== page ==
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Mr Bernanke, please

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September 17, 2007 – Comments (8)

do what you know needs to be done. Cheap credit has caused ridiculous housing overpricing. Everyone earning minimum wage realizes that everything people need to survive has inflated in price and is continuing to do so. Maybe the cost of toys and eating out has stayed the same but healthcare, energy, and a place to live have all gone up. The price of my favorite companys has gone up as well. Food has started to rise. Easy money has made otherwise decent people awfully full of themselves. Poorly run companys are getting investment dollars. Rather than shame their egos and face the mistakes they have made they are begging and crying for more cheap money.

Do what needs to be done. Take care of the people whose jobs earn them more than their stocks. Take care of the peole working 60 hours for minimum wage and getting beat out of their time and a half. Make what little money they earn worth something more. Raise the rate .50 and warn that more raises might be coming. Let the banks struggle and learn to invest money like it is valuable because it will be.

And do not get caught up in the "cheap money is good for America" lie. Do not buy into the idea that giving money to wealthy investors is good for creating jobs for the poorest. The wealthy (people who are good at collecting and keeping money) leave as little of that money as possible to the poorest (people who are not good at keeping money).

Do the right thing. Get on board with Dennis Kucinich. Invest American money into Americans rebuilding American infrastructure and into our schools. Do not make the money available to banks. Make it available to the States. And let the states spend it. And when my friends come home tired from rebuilding the Whitestone Bridge, let them take their familys to Panera. When they come home from drilling geothermal heat wells for the Elementary School, let them drive home in a mid-size Toyota. Because lets face it. There is one thing that these businesses absolutely have to have. More than cheap credit, more than hedge fund investment, more than anything else they need someone who can buy the car and have a sandwich.

Raise the rates. Let the business community cry. And then some of the bankers and appraisers will pick themselves up and start doing the jobs they were supposed to be doing. And some of them will fail. And for their incompetence they can have shovels and brooms. And if they do a good job, I will show them how to fix brakes.

 

8 Comments – Post Your Own

#1) On September 18, 2007 at 1:07 AM, EScroogeJr (< 20) wrote:

After Tuesday's meeting, the Blue Collar Worker was led to his execution. "This year is probably going to be tough" - thought the Blue Collar Worker :)

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#2) On September 18, 2007 at 7:54 AM, rd80 (98.66) wrote:

Raising the rate 50 bps won't protect the people working 60 hours for minimum wage.  It will cost many of them their jobs, raise the rates they pay on loans, and eliminate many of the higher paying jobs that they need to get out of minimum wage.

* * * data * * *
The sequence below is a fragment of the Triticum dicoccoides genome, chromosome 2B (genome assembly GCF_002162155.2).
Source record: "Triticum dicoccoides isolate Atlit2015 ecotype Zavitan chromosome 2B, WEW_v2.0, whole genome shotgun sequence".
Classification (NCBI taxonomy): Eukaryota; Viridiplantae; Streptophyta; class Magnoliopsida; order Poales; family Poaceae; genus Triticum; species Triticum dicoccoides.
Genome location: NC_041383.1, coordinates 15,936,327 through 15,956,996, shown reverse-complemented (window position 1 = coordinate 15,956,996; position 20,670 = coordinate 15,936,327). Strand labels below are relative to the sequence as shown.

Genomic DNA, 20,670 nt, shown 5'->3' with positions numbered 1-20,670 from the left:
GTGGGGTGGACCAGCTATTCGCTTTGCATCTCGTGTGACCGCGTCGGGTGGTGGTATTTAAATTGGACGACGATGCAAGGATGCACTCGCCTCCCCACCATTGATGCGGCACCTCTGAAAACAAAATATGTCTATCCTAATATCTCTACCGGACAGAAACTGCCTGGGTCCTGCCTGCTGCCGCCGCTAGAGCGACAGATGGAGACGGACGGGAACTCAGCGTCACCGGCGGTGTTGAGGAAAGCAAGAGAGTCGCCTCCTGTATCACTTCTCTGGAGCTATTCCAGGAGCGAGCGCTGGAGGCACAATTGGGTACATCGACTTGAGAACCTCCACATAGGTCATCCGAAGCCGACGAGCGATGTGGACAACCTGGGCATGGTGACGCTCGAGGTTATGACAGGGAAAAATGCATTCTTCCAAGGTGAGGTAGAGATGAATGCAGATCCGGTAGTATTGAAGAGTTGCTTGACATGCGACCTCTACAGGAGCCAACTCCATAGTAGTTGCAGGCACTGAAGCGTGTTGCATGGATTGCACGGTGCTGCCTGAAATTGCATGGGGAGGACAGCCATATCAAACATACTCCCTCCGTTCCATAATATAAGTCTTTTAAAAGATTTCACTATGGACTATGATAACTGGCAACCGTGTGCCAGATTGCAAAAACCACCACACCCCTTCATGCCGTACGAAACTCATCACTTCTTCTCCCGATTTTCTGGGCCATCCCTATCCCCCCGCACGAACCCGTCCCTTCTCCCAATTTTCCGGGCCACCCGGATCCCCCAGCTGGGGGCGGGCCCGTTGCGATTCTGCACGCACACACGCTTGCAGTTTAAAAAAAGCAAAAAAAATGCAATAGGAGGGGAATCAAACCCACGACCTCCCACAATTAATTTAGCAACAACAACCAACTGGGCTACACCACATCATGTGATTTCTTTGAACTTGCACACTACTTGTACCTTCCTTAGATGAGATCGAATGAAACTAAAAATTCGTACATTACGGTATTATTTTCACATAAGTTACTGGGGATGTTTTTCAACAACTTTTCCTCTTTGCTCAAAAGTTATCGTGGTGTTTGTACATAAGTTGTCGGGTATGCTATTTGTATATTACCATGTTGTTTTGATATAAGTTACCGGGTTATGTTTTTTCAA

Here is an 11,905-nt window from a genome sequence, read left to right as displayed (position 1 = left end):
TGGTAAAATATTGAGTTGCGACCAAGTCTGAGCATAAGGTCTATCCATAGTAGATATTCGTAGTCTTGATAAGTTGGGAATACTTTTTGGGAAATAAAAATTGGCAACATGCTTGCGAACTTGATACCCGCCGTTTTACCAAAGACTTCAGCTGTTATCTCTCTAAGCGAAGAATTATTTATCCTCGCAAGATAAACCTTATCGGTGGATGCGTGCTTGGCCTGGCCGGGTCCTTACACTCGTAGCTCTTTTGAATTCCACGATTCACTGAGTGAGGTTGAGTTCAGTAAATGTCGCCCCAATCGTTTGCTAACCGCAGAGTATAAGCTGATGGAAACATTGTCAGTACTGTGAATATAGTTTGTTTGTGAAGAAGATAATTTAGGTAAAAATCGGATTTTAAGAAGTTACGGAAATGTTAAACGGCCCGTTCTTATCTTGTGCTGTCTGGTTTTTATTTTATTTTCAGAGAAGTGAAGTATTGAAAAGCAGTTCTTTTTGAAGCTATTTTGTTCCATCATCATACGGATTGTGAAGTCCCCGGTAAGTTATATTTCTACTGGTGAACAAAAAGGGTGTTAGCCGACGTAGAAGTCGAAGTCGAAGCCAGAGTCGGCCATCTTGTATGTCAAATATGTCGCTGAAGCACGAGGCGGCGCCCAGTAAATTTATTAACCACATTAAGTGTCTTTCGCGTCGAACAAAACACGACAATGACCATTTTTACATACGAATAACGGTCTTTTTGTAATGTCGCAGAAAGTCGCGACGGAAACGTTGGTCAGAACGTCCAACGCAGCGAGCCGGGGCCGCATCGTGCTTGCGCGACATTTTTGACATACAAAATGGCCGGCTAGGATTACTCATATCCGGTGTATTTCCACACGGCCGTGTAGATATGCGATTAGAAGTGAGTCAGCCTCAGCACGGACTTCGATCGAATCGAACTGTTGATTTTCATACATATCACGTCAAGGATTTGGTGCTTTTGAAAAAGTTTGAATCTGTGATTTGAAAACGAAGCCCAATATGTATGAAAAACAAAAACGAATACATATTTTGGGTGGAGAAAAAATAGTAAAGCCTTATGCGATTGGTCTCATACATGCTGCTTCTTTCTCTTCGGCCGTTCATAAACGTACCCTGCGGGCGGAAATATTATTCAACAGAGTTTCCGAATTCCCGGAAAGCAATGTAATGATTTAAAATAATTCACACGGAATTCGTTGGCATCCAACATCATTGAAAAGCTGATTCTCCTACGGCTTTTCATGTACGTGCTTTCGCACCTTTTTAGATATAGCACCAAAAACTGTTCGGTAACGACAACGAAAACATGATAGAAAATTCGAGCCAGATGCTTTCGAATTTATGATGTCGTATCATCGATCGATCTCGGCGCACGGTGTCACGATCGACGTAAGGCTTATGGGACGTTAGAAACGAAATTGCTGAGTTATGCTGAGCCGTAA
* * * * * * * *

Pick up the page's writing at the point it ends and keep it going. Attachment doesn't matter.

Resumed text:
If the Fed makes the business community cry, who will step in to make up for the lost jobs?

Where's the money for "rebuilding American infrastructure and ... our schools" going to come from if the Fed tips the economy into recession?  Where will the money come from to pay your friend who's rebuilding the Whitestone Bridge or drilling geothermal heat wells when the recession caused (or exacerbated) by a rate cut shrinks the tax base?  Raising taxes won't do it, that would shrink the tax base even farther.

I agree than many bankers, appraisers and financial managers need to fail.  The Fed's challenge is letting that process work without crushing everyone else.  I wish them well. 

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#3) On September 18, 2007 at 8:36 AM, devoish (99.07) wrote:

Where's the money for "rebuilding American infrastructure and ... our schools" going to come from if the Fed tips the economy into recession?  Where will the money come from to pay your friend who's rebuilding the Whitestone Bridge or drilling geothermal heat wells when the recession caused (or exacerbated) by a rate cut shrinks the tax base? 

Did the first link not work? Here, try again.

In June 2004, Congressman Kucinich introduced a bill, Rebuilding America's Infrastructure, H.R. 4631

Raising the rate 50 bps won't protect the people working 60 hours for minimum wage. It will protect the value of what little money they have. It will cost many of them their jobs, It will cause their employers to raise prices to people who enjoy paying for their services. A very small percentage will stop buying those services. raise the rates they pay on loans, They are already at 14% or more on their credit cards and eliminate many of the higher paying jobs that they need to get out of minimum wage General Equivalancy Diploma busperson to hedgefund manager is a career path we cannot afford to lose.

 

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#4) On September 18, 2007 at 8:36 AM, rd80 (98.66) wrote:

Correction - next to last sentence in third paragraph should read "...rate hike shrinks the tax base.."